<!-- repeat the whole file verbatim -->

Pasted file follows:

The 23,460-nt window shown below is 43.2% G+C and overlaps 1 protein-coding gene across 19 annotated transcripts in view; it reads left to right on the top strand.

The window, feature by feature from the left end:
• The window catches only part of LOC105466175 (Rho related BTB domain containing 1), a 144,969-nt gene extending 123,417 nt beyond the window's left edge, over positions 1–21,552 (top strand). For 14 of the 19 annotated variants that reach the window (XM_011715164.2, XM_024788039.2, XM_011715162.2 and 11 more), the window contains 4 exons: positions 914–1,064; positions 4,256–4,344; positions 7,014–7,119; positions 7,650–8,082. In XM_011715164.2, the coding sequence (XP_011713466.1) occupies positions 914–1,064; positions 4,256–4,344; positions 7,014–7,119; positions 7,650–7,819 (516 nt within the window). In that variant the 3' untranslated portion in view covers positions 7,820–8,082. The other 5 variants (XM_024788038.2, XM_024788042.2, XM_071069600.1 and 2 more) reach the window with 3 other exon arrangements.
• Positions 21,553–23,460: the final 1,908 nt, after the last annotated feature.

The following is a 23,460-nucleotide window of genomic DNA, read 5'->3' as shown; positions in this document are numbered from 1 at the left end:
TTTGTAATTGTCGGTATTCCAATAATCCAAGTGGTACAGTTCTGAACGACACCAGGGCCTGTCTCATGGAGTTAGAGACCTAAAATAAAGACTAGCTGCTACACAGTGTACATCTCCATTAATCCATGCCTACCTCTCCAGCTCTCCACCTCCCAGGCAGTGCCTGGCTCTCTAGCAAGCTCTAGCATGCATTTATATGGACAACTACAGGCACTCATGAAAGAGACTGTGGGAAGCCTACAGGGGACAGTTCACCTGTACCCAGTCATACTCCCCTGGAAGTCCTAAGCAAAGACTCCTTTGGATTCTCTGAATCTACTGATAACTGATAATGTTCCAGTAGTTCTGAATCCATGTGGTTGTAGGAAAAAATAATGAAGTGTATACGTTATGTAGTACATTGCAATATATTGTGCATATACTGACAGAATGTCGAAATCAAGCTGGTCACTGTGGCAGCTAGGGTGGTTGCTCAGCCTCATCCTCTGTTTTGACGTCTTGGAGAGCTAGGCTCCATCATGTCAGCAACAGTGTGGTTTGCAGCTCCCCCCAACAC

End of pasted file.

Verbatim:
The 23,460-nt window shown below is 43.2% G+C and overlaps 1 protein-coding gene across 19 annotated transcripts in view; it reads left to right on the top strand.

The window, feature by feature from the left end:
• The window catches only part of LOC105466175 (Rho related BTB domain containing 1), a 144,969-nt gene extending 123,417 nt beyond the window's left edge, over positions 1–21,552 (top strand). For 14 of the 19 annotated variants that reach the window (XM_011715164.2, XM_024788039.2, XM_011715162.2 and 11 more), the window contains 4 exons: positions 914–1,064; positions 4,256–4,344; positions 7,014–7,119; positions 7,650–8,082. In XM_011715164.2, the coding sequence (XP_011713466.1) occupies positions 914–1,064; positions 4,256–4,344; positions 7,014–7,119; positions 7,650–7,819 (516 nt within the window). In that variant the 3' untranslated portion in view covers positions 7,820–8,082. The other 5 variants (XM_024788038.2, XM_024788042.2, XM_071069600.1 and 2 more) reach the window with 3 other exon arrangements.
• Positions 21,553–23,460: the final 1,908 nt, after the last annotated feature.

The following is a 23,460-nucleotide window of genomic DNA, read 5'->3' as shown; positions in this document are numbered from 1 at the left end:
TTTGTAATTGTCGGTATTCCAATAATCCAAGTGGTACAGTTCTGAACGACACCAGGGCCTGTCTCATGGAGTTAGAGACCTAAAATAAAGACTAGCTGCTACACAGTGTACATCTCCATTAATCCATGCCTACCTCTCCAGCTCTCCACCTCCCAGGCAGTGCCTGGCTCTCTAGCAAGCTCTAGCATGCATTTATATGGACAACTACAGGCACTCATGAAAGAGACTGTGGGAAGCCTACAGGGGACAGTTCACCTGTACCCAGTCATACTCCCCTGGAAGTCCTAAGCAAAGACTCCTTTGGATTCTCTGAATCTACTGATAACTGATAATGTTCCAGTAGTTCTGAATCCATGTGGTTGTAGGAAAAAATAATGAAGTGTATACGTTATGTAGTACATTGCAATATATTGTGCATATACTGACAGAATGTCGAAATCAAGCTGGTCACTGTGGCAGCTAGGGTGGTTGCTCAGCCTCATCCTCTGTTTTGACGTCTTGGAGAGCTAGGCTCCATCATGTCAGCAACAGTGTGGTTTGCAGCTCCCCCCAACAC